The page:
Livery Schools Link Showcase Event 2018 - Joanna Migdal
Sundial at Hotel Casino Ridola, Matera, South Eastern Italy - Martin Jenkins
The Very Last Scratchings of an Old Bird - Tony Moss
Miniature Sundials for Some Wonderful People - Valery Dmitriev
A Sundial that Unites: Teddy Park Sundial, Jerusalem, Israel - Lupe Feria
North American Sundial Conference, St Louis, August 2017 - Geoff Parsons
BSS Photographic Competition 2017-18 - David Hawker
BSS Annual Conference: Norwich, 20-22 April 2018
A Dial Displaced by a Bridge: Dial Square, Norwich - David Payne


 A Very Wet Sundial at Hatfield House! The sundial at Hatfield House in Hertfordshire UK was installed in June 2011 in the garden near the Old Palace. It was designed by William Andrewes of Concord, Massachusetts, USA and is shown here on a very wet Spring day!


In many ways a conventional sundial but there is a twist!  The dialplate is made up of a gnomonic map with the location of the dial at its centre.

Explanatory plaques are arranged around the supporting pedestal and a selection of images of these and of the dial itself
can be seen, though sadly not made very easy to read because of the weather at the time.  More




A Real Victory for Science After an academic career of more than 30 years, Peter Ridd had his employment terminated as a professor of physics at James Cook University in Townsville, Australia.  Peter had spoken out against the accepted orthodoxy that climate change was ‘killing’ the Great Barrier Reef. He was able to crowd fund his chance to prosecute the University by raising $AUS 250,000 in five days!  Peter writes: "My lawyers have told me that the judge handed down his decision and we seem to have won on all counts".
Peter’s court case has enormous implications for the international debate about climate change, and for the ongoing crisis surrounding freedom of speech in academia.
More here Full Judgement here

16.04.19, 18.04.19

 St Martin's Cathedral, Leicester has an interesting declining dial on its otherwise South wall somewhat  to the right of the porch. The Cathedral is not built to the conventional E-W axis and the dial in fact declines approximately 15 degrees East.  Designated in the BSS Register as SRN 0854, it is some 600mm square. Its Motto reads: "Coeli Enarrant Gloriam Dei". The dial displats solar time from 5am to 3pm in hours. Curiously no half hour markers or actual hour lines are drawn. The dial's design encompasses four squares around a small centre boss each with carvings clockwise from the upper left: angel, bird, winged ox, winged lion. There are some traces of gold infill. Click on the image for a larger version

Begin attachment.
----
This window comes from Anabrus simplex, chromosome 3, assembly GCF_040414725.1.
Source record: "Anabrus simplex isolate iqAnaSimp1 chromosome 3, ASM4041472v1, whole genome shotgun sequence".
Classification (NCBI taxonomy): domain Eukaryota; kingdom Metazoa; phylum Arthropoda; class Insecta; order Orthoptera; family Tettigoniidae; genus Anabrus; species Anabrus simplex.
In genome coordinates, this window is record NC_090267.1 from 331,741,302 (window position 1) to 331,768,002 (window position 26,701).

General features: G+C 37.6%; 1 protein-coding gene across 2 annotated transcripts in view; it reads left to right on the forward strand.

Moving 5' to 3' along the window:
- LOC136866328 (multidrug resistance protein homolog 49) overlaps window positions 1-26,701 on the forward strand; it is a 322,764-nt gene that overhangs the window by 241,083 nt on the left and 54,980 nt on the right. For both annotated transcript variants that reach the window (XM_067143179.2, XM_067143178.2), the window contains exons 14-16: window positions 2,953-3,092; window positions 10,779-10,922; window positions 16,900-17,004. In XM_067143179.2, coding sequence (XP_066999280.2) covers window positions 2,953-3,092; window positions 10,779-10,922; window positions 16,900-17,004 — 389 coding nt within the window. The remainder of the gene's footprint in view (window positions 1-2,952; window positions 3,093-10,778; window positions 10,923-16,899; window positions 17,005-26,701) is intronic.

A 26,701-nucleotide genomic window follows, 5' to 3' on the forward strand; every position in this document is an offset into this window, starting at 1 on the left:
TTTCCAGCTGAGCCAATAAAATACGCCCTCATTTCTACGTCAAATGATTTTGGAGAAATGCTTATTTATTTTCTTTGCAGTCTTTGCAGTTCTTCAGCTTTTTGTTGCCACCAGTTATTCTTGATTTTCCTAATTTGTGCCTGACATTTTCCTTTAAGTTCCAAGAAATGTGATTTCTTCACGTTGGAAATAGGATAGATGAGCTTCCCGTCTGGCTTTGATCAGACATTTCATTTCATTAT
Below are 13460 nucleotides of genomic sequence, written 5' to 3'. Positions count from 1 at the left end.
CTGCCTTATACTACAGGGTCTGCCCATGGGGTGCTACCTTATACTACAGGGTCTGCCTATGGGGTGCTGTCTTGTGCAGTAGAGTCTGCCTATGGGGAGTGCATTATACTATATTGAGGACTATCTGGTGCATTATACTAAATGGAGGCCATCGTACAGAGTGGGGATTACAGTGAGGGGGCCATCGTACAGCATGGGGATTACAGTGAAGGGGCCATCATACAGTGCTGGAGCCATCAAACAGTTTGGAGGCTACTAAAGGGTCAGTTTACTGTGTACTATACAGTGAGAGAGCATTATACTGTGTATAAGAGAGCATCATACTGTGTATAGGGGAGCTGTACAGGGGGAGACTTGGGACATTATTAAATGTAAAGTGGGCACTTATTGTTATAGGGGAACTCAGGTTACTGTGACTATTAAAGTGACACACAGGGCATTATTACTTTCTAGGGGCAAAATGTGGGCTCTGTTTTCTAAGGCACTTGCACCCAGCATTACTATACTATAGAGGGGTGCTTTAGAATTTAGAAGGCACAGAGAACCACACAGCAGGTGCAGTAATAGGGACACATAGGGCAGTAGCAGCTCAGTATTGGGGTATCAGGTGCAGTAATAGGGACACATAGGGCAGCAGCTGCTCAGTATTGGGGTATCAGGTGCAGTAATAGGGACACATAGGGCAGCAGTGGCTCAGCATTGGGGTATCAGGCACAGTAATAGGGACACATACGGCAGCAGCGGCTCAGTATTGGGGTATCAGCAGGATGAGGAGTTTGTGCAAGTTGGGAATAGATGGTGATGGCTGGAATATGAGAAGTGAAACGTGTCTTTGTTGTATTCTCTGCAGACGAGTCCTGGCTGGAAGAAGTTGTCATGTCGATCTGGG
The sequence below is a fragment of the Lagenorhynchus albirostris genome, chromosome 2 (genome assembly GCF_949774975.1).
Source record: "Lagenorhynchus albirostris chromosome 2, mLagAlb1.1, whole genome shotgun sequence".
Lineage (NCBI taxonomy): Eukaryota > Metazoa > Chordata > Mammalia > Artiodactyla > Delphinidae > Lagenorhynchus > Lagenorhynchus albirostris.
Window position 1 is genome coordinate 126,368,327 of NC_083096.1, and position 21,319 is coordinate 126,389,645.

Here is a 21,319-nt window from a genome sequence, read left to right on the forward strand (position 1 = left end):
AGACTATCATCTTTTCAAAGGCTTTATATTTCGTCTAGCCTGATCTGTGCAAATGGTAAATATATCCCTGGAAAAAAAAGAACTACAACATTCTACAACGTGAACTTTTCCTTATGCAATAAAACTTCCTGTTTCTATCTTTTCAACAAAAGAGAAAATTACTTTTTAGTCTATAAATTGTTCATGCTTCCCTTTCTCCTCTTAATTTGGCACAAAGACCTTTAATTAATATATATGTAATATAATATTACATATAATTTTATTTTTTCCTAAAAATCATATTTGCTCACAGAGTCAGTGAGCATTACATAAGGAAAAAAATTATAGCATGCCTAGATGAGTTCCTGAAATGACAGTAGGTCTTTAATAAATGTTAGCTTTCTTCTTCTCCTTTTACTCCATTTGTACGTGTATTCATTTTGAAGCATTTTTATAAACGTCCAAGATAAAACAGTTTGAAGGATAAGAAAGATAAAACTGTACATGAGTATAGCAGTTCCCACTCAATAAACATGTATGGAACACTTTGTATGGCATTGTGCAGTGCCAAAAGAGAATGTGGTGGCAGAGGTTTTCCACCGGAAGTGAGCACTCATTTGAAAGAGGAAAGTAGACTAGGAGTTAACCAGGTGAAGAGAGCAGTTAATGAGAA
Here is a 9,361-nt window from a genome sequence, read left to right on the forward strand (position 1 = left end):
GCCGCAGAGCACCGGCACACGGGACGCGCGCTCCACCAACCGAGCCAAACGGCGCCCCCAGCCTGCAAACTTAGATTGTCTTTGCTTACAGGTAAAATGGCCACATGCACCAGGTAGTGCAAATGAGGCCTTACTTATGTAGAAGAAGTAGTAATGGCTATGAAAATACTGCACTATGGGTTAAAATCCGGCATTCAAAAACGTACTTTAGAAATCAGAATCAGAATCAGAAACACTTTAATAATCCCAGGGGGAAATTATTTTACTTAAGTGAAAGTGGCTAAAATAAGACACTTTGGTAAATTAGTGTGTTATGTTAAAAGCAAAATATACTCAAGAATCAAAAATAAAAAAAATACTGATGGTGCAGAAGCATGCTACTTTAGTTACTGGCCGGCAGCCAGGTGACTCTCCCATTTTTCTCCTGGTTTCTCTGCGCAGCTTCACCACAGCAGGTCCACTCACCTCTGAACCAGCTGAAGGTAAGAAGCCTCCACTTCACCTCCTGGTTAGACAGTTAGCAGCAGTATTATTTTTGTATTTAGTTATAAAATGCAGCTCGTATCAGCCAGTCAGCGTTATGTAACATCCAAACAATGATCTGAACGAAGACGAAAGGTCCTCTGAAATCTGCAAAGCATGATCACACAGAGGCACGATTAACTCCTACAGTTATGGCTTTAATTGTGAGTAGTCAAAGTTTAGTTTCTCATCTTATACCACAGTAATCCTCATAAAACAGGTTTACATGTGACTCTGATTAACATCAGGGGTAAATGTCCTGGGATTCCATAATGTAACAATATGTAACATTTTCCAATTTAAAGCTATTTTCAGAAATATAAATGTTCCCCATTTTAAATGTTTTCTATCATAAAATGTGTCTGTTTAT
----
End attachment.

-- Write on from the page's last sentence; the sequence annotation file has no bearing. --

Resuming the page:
16.03.19   Image © VL Thomson 2019

Maciej Lose invites you! You are invited to the SOL OMNIA REGIT sundial exhibition in Wroclaw, Poland.  The opening ceremony will take place on the Day of Equinox, 20th March 2019 at 13:00 CET (13:01:29 solar time) in the Mathematical Tower of the main building of University of Wroclaw, 1 University Square. However the exhibition will remain open for about a year. Here there is the 1791 meridian line as well some 87 items on display
including dials by: John Allen, Robert Jole, John Rowley, Thomas Wright, William Deane (attr.), John Coggs, Samuel Saunders, Thomas Heath, Benjamin Cole II etc. More Here (then use Google translate to convert to your language)


 The Famous Blackamoor Dial of Dunham Massey. This important National Trust dial dates from 1721, is 450mm in diameter and is listed by Heritage England as "Early C18 and is thought to be either by Van Nost or by Carpentiere".

Stone with a bronze dial. 2-step stone base with nosings on which is a kneeling African figure clad in leaves carrying the sundial above his head. Nat Grid Ref: SJ7350787376. Thought to be one of  five such original figures only three of which are known today.

Click on the image here to see a few close-ups of this now (sadly) very corroded dial which nonetheless can still (just!) be used to tell the approximate solar time.
16.02.19    (© VL & M Thomson, 2019)

New H.E. record for a pedestal at Wardley Hall. Here's a Valentine's Day present for those interested in dial pedestals! An Historic England list entry discovered by SunInfo on 14-Feb-2019 describes a pedestal (sundial shaft), now forming the base of a table. C18. Stone. Bulbous stone baluster with moulded head and base. The dial has been replaced by a stone table top probably during the C19. Listing:  NGR: SD 75787 02185.
Not often a pedestal gets listed without the dial! Can anyone send in a picture of the pedestal that we can publish?  Click on the picture for Google's locational image.
(©Google Inc)

Further Dial Development Planned at Luton Hoo The ever popular 2013 analemmatic sundial at the Luton Hoo walled garden is to be partially relaid and better marked out during the off season of 2018/19 so as to be ready for the good weather next year.


It will be recalled that In 2013 the octagonal Luton Hoo Walled Garden celebrated the tercentenary of its builder -  the 3rd Earl of Bute.  An eminent scientist of his day (though  a particularly unpopular Prime Minister!), it was he who, in the 18thC, had been instrumental in the establishment of Kew Gardens. As a part of the celebrations for this tercentenary celebration, an analemmatic dial was commissioned and largely constructed by the Garden's own team of volunteers.


However, what had basically been a straightforward dial delineation task ended up uncovering an extraordinary fact. The garden is nearly aligned to the sunrises and sunsets at the solstices and equinoxes of its location - and it is not clear why!